The market for commercial jetliners is dominated by two companies, Boeing (NYSE: BA ) and Airbus. Airbus is owned by the recently privatized EADS (NASDAQOTH: EADSY ) . But while Airbus now holds around 50% of the market, it's had a tough time turning that strength into profits.
The market wasn't always this lopsided. Indeed, although Boeing and Airbus now hold a duopoly over the market, with an equal market share, Airbus in particular has been fighting for market share during the past few decades. Back in 1980, Boeing controlled almost 80% of the large commercial aircraft market.
Nonetheless, according to Boeing, the world will need $4.8 trillion worth of new aircraft between now and 2032. That's roughly 35,280 new aircraft of varying sizes, from large wide-bodied jets to single-aisle regional planes If these numbers prove true both Boeing and Airbus will be extremely busy during the next two decades .
Fighting for orders
That said, it would appear that Airbus is in a better position to ride this trend than Boeing. Around 70% of the jets predicted to be ordered during the next two years are expected to be single-aisle narrow-body jets, a market in which Airbus is outselling Boeing. As of 2012, Airbus held 60% of the narrow-body jet market, edging out Boeing in the largest segment of the global aviation market.
What's more, the European-based Airbus has secured 16% more orders than Boeing due to delays on the 787 Dreamliner.
Supply, not demand issue
Still, according to a recent note published by Moody's investor service, Boeing could edge out Airbus over the next few years. However, this is a supply issue, not a demand one; Moody's believes that Airbus does not have sufficient manufacturing capacity to keep up with its larger American rival.
Airbus's order backlog is already considerably larger than Boeing's, and at current production rates, it would take nine years for the company to fill all existing orders placed.
Planes need engines
If you can't decide between Airbus and Boeing, Rolls-Royce (NASDAQOTH: RYCEY ) may be the perfect middle-of-the-road company. As one of the world's leading aerospace companies, Rolls is set to ride the rising demand for commercial aircraft around the world during the next two decades.
Rolls-Royce predicts that the strong growth in the market for aircraft of 100 seats and over will require 71,000 engines with a market value of $415 billion between now and the year 2020.
Demand for the world renowned Rolls-Royce engines is already starting to hit the company. Rolls' order backlog expanded 15% year-on-year when the company reported its interim results during July this year. This took the backlog to £69.2 billion, or just under $111 billion, locking in five-and-a-half years of revenue based on 2012's figures .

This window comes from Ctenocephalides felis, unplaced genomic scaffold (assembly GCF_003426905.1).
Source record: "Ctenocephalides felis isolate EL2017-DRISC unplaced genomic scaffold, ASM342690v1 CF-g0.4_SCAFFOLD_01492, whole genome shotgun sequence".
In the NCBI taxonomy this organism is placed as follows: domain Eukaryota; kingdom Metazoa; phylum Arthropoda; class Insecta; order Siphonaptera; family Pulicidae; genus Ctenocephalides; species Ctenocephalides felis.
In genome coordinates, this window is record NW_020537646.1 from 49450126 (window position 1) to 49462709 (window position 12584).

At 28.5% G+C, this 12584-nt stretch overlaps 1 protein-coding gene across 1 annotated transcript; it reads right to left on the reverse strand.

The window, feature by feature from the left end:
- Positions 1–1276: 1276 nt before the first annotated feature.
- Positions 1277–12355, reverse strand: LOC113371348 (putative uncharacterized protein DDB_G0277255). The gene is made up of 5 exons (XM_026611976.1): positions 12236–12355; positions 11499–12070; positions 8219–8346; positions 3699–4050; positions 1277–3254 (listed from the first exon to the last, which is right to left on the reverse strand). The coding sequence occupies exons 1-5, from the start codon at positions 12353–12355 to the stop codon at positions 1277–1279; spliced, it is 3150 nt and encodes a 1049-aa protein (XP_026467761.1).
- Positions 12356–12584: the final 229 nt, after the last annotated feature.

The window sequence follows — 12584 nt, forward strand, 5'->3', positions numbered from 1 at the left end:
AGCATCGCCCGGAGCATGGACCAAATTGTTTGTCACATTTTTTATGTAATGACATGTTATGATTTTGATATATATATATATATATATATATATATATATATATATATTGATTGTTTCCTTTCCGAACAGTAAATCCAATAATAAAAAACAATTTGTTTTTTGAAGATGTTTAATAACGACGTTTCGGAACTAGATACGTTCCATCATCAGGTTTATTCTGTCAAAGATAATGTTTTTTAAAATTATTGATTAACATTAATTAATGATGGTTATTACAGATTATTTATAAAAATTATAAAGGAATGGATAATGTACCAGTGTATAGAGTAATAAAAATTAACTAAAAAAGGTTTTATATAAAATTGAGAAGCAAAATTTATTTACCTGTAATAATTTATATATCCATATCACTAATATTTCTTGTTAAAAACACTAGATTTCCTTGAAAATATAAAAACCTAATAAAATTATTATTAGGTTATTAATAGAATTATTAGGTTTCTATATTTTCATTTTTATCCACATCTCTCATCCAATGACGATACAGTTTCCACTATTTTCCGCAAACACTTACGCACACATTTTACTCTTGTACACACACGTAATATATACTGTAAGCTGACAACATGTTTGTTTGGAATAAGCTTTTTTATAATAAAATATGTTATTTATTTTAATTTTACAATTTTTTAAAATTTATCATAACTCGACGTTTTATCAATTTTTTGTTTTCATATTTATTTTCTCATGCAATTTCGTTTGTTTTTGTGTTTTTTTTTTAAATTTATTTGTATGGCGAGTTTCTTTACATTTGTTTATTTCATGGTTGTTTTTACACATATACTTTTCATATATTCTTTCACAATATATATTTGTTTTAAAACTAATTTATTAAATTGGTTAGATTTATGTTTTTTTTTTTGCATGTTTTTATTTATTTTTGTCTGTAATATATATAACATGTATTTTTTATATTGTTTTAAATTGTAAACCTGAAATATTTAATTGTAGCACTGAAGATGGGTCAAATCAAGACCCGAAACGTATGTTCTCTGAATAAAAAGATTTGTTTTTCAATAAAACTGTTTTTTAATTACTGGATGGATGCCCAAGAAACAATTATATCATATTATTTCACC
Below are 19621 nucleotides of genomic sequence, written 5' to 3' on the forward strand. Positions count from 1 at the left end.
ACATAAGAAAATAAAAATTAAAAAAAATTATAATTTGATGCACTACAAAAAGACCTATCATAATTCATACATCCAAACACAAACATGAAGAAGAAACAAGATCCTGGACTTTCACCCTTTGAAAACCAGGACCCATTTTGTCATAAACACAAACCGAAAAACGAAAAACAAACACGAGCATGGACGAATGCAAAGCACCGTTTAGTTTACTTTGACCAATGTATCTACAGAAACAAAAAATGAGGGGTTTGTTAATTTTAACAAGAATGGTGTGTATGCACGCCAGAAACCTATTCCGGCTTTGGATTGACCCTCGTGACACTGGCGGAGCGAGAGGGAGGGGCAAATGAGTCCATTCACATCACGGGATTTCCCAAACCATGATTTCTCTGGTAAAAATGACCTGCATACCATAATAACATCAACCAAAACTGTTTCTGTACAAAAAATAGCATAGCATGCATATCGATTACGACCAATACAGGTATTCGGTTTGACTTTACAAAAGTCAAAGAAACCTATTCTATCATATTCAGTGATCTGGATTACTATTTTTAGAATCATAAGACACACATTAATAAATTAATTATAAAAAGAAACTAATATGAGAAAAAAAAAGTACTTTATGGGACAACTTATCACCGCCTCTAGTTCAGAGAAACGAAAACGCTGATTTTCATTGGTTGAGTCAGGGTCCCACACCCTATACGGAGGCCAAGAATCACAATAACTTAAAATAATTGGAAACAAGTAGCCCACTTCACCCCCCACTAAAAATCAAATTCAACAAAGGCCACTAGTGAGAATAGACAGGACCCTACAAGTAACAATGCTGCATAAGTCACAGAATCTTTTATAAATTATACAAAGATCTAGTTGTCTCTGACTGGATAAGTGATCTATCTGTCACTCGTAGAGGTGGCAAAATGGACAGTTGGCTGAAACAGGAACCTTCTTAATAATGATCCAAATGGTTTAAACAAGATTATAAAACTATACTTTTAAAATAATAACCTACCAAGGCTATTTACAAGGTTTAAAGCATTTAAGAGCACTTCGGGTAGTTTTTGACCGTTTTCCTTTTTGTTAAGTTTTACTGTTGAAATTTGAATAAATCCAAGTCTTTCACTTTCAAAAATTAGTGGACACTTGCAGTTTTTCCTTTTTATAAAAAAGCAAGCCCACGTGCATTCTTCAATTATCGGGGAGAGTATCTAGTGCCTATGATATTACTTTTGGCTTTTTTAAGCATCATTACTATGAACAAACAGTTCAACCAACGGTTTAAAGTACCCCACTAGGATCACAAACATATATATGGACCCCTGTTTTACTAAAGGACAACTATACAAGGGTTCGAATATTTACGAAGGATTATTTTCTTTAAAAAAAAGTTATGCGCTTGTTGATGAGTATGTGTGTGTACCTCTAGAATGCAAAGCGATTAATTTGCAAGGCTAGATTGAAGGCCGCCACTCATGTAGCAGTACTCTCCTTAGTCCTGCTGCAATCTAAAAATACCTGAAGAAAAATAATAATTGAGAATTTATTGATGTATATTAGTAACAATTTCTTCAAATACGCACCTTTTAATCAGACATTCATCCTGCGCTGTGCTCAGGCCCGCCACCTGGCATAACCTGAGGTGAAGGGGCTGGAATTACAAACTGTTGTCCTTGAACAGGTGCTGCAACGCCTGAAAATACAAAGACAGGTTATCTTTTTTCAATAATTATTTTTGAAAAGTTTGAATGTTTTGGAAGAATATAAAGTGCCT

While Airbus and Boeing have a duopoly over the commercial aircraft market, Airbus' owner, EADS, trades at a significant discount to Boeing. What's more, even after a 70% rise year to date, EADS still looks relatively undervalued when compared to its peer.
The reason for this valuation discount is unclear, although I believe it could be something to do with the company's exposure to the defense industry. You see, EADS is typically a defense company, and only 52% of the company's earnings before interest and tax came from its Airbus operations during the first nine months of this year.
Nonetheless, using enterprise value, or EV, multiples, EADS' true value becomes apparent. On a EV/Revenue and EV earnings-before-interest-tax-depreciation-and-amortization, or EV/EBITDA basis, EADS trades at a near 50% discount to Boeings forward multiples. For example:
So all in all, investors need to decide if EADS's near 50% discount to Boeing is undervaluing the company. Even though there are concerns about global defense spending and the possibility that EADS defense division could see its earnings fall, it is likely that the rising demand for EADS' airbus divisions could offset this decline.
Having said all of that, some could argue that EADS' exposure to the defense market gives the company diversification outside of the traditional aerospace market. Whatever the case, I feel that EADS' current 50% discount to Boeing is too much.
Overall, demand for commercial aircraft is set to explode during the next two decades, and it would appear that EADS is in the best position to ride this trend. EADS' valuation is significantly lower than that of peer Boeing, despite both companies' similar market share. What's more, EADS' narrow-body aircraft are in demand, and the company's order backlog is testament to its reputation.
I feel that if investors want to profit from the rising demand for commercial aircraft, EADS' low valuation presents an opportunity that is too tempting to turn down. The low valuation mitigates much of the risk facing the company's defense division.